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Common vaginal infections
Itchiness, soreness and a vaginal discharge can be signs of infection. However, it is quite normal and healthy for women of
childbearing age to have a vaginal discharge. The quantity and colour of this can change during the menstrual cycle, sexual
excitement and pregnancy. An abnormal discharge which is thick and white, green and foul-smelling, or blood stained suggests
Causes of infection
Thrush, bacterial vaginosis, trichomoniasis, chlamydia and gonorrhoea are the most common causes of vaginal infection. Other
infections include genital herpes and genital warts. Each of these is described below.
A foreign body, such as a forgotten tampon, can also promote infection and cause an offensive discharge.
In addition to a discharge, itchiness and soreness, other warning signs of an infection include:
– redness, swelling, lumps, blisters, sore spots or ulceration of the vulva (the skin around the outside of the vagina) or anus
So that a doctor can diagnose a vaginal infection, he or she may need to examine the outer genital skin and the inner vaginal
lining. An instrument called a speculum, the same as used for a smear test, is sometimes used. A sample of discharge may be
taken using a swab, which looks like a long cotton bud. This is sent to a laboratory for analysis.
Almost all women have the fungus Candida albicans growing harmlessly on and in their bodies. However, when it grows
excessively, it causes thrush (vaginal candidiasis). Irritation and soreness of the vulva are the usual symptoms, sometimes but
not always, accompanied by a thick, white vaginal discharge. If left untreated, the irritation can spread to the area between the
buttocks. Passing urine and intercourse can be painful.
Pregnancy, menstruation, diabetes, wearing tight underwear and antibiotics are all possible triggers of an attack of thrush.
Most thrush infections respond to one of the antifungal treatments such as clotrimazole creams and pessaries (eg Canestan), orfluconazole (Diflucan) tablets, that are available from your doctor. You may also ask your pharmacist for advice. Many womenfind that applying plain yoghurt to the area helps relieve symptoms.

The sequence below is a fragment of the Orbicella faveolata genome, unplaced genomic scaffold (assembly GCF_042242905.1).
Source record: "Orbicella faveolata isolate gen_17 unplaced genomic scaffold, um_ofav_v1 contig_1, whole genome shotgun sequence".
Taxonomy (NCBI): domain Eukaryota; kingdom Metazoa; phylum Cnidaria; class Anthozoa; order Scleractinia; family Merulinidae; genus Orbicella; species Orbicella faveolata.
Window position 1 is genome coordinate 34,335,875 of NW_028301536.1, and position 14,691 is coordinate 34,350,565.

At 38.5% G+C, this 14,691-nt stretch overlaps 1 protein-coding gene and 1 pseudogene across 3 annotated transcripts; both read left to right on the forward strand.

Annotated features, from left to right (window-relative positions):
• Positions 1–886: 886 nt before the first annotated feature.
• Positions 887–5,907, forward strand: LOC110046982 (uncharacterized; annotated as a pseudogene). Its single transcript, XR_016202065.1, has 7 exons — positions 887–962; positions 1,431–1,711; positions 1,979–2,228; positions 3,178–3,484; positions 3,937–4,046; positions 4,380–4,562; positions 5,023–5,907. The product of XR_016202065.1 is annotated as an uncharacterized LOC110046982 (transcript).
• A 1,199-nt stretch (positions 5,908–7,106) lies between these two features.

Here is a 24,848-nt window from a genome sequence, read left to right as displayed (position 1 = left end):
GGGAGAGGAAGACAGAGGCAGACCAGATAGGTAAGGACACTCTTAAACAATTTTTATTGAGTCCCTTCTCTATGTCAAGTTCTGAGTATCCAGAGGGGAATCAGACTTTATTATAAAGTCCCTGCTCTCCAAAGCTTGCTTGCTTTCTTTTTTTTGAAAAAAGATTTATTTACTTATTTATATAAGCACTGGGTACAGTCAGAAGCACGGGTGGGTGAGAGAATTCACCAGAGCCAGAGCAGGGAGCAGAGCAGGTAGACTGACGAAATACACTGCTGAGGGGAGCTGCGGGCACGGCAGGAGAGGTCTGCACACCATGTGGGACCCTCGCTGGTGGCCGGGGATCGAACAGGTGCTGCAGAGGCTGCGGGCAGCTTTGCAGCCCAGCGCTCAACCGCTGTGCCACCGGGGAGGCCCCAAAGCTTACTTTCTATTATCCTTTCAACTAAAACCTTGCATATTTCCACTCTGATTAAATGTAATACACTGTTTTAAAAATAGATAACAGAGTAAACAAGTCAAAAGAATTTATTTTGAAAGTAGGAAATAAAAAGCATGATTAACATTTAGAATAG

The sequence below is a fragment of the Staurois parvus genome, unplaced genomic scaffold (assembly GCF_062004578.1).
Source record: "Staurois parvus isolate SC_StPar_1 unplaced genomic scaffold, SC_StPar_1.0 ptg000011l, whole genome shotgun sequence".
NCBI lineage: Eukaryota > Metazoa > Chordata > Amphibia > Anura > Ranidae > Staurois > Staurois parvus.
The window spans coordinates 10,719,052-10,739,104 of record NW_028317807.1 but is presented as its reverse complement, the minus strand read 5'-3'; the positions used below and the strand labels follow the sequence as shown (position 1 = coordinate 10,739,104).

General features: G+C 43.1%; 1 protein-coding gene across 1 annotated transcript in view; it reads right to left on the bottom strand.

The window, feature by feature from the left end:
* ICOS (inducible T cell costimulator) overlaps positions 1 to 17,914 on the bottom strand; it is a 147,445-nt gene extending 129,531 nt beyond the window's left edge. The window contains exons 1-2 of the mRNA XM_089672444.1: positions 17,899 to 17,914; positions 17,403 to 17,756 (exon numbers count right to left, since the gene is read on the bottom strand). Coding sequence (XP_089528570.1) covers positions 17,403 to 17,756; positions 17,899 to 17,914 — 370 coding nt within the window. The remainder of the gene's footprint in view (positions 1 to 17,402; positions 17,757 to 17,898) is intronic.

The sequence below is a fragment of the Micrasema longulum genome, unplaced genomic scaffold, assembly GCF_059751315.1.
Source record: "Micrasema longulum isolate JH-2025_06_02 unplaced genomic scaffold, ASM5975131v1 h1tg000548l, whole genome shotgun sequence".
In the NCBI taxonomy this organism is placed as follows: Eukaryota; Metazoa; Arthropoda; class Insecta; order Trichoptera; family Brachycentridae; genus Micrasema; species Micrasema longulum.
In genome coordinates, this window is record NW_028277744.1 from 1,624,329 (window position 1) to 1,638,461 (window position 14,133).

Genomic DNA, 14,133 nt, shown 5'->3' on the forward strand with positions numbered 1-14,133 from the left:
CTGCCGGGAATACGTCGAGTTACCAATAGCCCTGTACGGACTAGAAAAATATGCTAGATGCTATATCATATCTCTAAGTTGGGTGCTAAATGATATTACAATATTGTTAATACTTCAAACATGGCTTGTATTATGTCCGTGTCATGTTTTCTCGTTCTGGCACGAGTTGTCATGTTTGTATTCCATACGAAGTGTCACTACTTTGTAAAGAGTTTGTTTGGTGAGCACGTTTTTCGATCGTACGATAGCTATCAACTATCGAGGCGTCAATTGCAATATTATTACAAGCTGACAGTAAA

If the treatment doesn’t work or the symptoms return, see your doctor. Antifungal drugs or a longer course of fluconazole tabletsmay be prescribed. There’s no good evidence that treating a woman’s partner helps, unless he has a rash or soreness of thepenis.
Wearing cotton pants, changed daily, and avoiding harsh soaps, bubble baths and deodorants may help prevent thrush.
Vaginal douches are not recommended to treat or prevent vaginal infections, including thrush, as they disturb the natural, andprotective, acidity of the vagina.
Bacterial vaginosis (BV) is the commonest cause of vaginal discharge in women of childbearing age. It causes a fishy smell and
occasionally vaginal itching and burning. BV symptoms can clear up without treatment before recurring. But, left untreated, the
infection can cause miscarriages, premature labour and pelvic inflammatory disease (PID).
Bacterial vaginosis is caused when the bacteria normally found in the vagina (Lactobacillus) are overgrown by others (eg Gardnerellavaginalis), which are normally found in smaller numbers. Any woman with a fishy smelling discharge should seek medical advice,as the effective treatments — antibiotics in cream, gel or tablet form - are only available on prescription. This treatment is fairlyeffective in stopping the symptoms, but the condition often returns.
It is not clear how BV is related to sexual activity, although there may be a link with having a new sexual partner and a highlifetime number of sexual partners. The contraceptive coil seems to increase the risk of BV.
The characteristic symptom of trichomonas infection is a heavy, frothy, yellow-green, unpleasant-smelling discharge. It can also